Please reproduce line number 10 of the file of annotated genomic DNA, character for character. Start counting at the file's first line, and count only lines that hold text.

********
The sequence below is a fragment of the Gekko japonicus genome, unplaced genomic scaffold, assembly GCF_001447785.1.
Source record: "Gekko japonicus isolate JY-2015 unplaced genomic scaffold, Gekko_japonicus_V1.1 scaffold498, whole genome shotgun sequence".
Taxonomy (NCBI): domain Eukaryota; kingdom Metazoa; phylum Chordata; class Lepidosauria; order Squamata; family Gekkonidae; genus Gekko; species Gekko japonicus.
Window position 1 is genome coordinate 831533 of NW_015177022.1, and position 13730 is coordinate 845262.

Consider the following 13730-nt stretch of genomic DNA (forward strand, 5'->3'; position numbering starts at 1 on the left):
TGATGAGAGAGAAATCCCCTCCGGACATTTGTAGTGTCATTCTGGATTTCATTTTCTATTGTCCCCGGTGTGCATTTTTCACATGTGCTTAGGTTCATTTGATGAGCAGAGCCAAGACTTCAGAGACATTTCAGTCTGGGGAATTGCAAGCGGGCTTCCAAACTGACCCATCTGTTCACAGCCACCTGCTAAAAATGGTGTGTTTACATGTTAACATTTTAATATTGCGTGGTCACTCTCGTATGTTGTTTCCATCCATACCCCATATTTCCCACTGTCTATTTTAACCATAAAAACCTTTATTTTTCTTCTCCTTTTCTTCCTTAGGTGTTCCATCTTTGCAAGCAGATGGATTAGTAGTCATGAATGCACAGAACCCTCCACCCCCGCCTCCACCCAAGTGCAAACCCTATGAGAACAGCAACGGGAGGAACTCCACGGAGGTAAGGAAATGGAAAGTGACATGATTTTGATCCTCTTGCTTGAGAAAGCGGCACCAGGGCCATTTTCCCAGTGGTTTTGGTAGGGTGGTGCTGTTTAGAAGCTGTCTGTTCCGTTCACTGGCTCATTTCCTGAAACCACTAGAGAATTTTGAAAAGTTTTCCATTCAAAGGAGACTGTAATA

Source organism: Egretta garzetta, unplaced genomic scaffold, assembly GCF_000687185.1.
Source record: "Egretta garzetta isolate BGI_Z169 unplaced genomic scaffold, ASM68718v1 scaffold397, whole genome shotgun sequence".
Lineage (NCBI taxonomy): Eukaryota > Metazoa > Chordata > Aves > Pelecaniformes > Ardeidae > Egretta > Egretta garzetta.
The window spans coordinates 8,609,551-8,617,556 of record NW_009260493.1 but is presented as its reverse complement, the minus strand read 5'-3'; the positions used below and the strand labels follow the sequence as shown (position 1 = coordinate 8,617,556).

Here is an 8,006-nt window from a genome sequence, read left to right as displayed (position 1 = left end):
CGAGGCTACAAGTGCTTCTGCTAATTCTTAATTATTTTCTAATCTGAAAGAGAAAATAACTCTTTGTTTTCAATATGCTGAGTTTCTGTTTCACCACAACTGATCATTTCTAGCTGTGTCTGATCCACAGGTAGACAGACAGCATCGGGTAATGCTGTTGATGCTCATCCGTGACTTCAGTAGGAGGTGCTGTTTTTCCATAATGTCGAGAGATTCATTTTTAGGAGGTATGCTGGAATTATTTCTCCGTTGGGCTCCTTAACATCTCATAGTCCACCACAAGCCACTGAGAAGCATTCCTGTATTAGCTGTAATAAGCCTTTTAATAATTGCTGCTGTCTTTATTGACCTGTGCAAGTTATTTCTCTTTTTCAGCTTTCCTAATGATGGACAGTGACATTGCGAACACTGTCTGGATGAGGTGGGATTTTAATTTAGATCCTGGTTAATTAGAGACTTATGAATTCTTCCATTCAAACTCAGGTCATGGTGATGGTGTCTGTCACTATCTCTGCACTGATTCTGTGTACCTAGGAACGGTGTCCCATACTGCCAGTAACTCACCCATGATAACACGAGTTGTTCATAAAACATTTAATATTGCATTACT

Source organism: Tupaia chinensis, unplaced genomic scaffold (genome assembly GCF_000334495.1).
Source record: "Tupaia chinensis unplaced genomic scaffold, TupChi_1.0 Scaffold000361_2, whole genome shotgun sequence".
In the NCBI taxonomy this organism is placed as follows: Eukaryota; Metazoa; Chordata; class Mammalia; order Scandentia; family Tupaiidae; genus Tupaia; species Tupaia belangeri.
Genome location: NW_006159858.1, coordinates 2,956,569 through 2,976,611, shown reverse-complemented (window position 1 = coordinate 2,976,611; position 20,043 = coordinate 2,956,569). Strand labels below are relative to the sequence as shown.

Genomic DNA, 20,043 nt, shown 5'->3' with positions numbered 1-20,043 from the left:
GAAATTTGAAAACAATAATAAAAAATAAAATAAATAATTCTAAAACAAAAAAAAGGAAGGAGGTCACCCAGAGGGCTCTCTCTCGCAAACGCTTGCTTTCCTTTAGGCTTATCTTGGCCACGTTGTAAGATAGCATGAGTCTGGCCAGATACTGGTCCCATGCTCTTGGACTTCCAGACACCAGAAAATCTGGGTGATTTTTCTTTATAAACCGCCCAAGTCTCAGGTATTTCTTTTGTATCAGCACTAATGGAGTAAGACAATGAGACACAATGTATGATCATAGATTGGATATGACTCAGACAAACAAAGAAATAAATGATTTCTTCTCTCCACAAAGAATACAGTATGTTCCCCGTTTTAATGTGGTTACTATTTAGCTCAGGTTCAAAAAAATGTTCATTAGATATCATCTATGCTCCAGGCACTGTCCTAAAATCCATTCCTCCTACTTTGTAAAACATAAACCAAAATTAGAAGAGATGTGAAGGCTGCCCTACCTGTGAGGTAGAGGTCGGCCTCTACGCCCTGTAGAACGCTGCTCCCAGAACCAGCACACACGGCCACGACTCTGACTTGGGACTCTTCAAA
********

The window spans coordinates 8,609,551-8,617,556 of record NW_009260493.1 but is presented as its reverse complement, the minus strand read 5'-3'; the positions used below and the strand labels follow the sequence as shown (position 1 = coordinate 8,617,556).